UK's annual recycling rate rises according to new Defra statistics

Written by: Jo Gallacher | Published:
Figures showed the UK’s overall recycling rates, which now includes IBA metal, raised from 44.6% in 2015 to 45.2% in 2016
Recycling rates still in stasis and a more concerted effort required from policy drivers such as ...

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The UK's recycling rate for household waste has risen by 0.6 percentage points, according to Defra's UK statistics on waste.

Figures showed the UK’s overall recycling rates, which now includes IBA metal, raised from 44.6% in 2015 to 45.2% in 2016.

All UK countries improved their recycling rates, with England recycling 44.9%of its household waste, compared with 43% in Northern Ireland, 42.8% in Scotland and 57.3% in Wales.

Recycled or recovered packaging waste was at a rate of 71.4% in the UK, an increase of 6.7% in just one year.

Biodegradable municipal waste (BMW) sent to landfill in 2016 remained at approximately 7.7m tonnes or 22% of the baseline value, meaning the UK is still on track to meet its EU target to restrict BMW landfilled to 35% by 2020.

Jacob Hayler, Environmental Services Association (ESA) executive director, said the results provided further proof that on current policies, the UK will not reach its target of 50% recycling by 2020.

He said: “As ESA has already pointed, Defra’s impending Resources and Waste Strategy will need to address the issue of sustainable markets for recyclable materials, as well as the UK’s residual waste capacity gap.”

The ESA also welcomed the revised estimated figures of generation of commercial and industrial (C&I), which was set at 41.9m tonnes for the UK in 2014. The figure generated in England was decreased from 32.8m tonnes to 32.3m tonnes in 2016.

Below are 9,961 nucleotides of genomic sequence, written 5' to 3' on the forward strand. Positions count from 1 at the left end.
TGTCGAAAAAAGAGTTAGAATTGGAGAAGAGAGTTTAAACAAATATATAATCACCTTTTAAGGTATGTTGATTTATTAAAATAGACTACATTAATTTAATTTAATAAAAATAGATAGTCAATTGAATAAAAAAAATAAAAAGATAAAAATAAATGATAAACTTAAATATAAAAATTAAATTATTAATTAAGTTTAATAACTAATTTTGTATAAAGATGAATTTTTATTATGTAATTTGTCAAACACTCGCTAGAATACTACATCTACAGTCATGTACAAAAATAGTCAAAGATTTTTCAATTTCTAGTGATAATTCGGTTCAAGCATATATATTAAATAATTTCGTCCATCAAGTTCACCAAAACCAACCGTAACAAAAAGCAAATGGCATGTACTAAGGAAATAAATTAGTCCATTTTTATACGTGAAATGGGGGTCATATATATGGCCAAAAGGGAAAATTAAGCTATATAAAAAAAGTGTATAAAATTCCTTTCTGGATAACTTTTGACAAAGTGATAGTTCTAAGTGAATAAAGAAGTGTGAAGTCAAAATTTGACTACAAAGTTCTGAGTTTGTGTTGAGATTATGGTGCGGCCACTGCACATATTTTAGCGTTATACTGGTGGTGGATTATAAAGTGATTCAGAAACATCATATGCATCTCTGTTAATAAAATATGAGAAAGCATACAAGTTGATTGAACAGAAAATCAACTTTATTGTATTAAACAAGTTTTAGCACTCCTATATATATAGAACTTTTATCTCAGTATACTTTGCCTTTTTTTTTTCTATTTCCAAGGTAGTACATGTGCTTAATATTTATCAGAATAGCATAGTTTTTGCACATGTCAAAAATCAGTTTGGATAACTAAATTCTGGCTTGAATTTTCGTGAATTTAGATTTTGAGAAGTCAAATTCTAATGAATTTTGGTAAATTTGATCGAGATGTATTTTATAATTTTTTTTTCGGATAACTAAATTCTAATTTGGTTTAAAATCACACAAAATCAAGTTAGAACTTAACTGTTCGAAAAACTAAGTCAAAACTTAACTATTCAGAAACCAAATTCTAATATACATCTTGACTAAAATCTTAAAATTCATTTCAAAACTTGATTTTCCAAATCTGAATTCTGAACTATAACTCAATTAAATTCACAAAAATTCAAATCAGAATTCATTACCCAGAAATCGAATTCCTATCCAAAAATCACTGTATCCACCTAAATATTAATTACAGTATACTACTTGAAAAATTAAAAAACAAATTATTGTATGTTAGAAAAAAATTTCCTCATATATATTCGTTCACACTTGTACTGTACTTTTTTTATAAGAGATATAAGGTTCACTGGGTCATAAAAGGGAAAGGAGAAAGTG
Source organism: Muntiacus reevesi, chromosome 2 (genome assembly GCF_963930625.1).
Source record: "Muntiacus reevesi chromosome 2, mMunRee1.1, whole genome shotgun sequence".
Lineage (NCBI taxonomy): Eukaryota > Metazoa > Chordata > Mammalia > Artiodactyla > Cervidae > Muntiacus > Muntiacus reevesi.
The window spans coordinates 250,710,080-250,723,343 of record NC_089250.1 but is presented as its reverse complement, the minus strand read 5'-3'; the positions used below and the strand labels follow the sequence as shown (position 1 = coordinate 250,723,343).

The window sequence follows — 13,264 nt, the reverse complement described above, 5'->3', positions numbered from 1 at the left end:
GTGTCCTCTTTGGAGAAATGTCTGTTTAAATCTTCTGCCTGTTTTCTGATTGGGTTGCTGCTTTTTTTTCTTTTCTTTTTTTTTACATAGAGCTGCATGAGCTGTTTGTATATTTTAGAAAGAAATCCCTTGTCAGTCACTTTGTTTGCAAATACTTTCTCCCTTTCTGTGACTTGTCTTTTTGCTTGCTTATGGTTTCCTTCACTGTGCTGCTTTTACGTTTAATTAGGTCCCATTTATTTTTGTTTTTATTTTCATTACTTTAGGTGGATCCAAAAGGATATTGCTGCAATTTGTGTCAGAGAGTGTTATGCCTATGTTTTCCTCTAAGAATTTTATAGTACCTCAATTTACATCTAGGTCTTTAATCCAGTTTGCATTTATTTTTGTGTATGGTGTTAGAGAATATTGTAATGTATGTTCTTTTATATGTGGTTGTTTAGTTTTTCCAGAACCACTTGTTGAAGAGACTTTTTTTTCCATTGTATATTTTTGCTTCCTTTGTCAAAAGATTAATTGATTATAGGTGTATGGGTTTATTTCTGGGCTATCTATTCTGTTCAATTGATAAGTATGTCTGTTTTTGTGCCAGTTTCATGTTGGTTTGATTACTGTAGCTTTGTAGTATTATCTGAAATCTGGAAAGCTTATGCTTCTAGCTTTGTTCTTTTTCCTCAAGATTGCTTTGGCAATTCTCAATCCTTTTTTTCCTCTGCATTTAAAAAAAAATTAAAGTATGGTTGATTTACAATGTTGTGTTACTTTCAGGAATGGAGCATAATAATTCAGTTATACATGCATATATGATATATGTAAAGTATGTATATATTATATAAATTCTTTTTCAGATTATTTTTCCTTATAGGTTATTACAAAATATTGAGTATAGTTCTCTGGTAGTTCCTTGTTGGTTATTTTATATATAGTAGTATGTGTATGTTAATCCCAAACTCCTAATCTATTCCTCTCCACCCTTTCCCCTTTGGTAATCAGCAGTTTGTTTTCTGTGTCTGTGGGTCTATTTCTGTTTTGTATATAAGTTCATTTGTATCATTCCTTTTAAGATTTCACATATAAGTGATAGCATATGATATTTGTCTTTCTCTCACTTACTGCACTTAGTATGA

Hayler added: “Last year, ESA members raised concerns about the data published by Defra on this waste stream, which in their view significantly underestimated the amount of waste out there.

“The new approach tallies better with industry’s own analysis and other data sets, which gives more confidence and clarity around the reported figures, and establishes a better platform for understanding future trends and changes."


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Comments
Hi Jayne,

These are the latest statistics which were released by government last week. The full data set for 2017 is yet to be confirmed.

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why are you reporting on 2016 data? 2017 data is almost ready?

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I recommend not calling them "recycling rates", but call them by their name: "NI192 i.e. percentage of waste sent for reuse, recycling and composting". I recommend the whole country to start separating food for anaerobic digestion, and the whole country to start giving free reusable bags to residents for separating recycling internally at home, in every room of the house where significant amounts of waste are generated.

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Recycling rates still in stasis and a more concerted effort required from policy drivers such as mandatory food waste collections required or we will fail to make any headway. Look at the devolved Nations for a good example!

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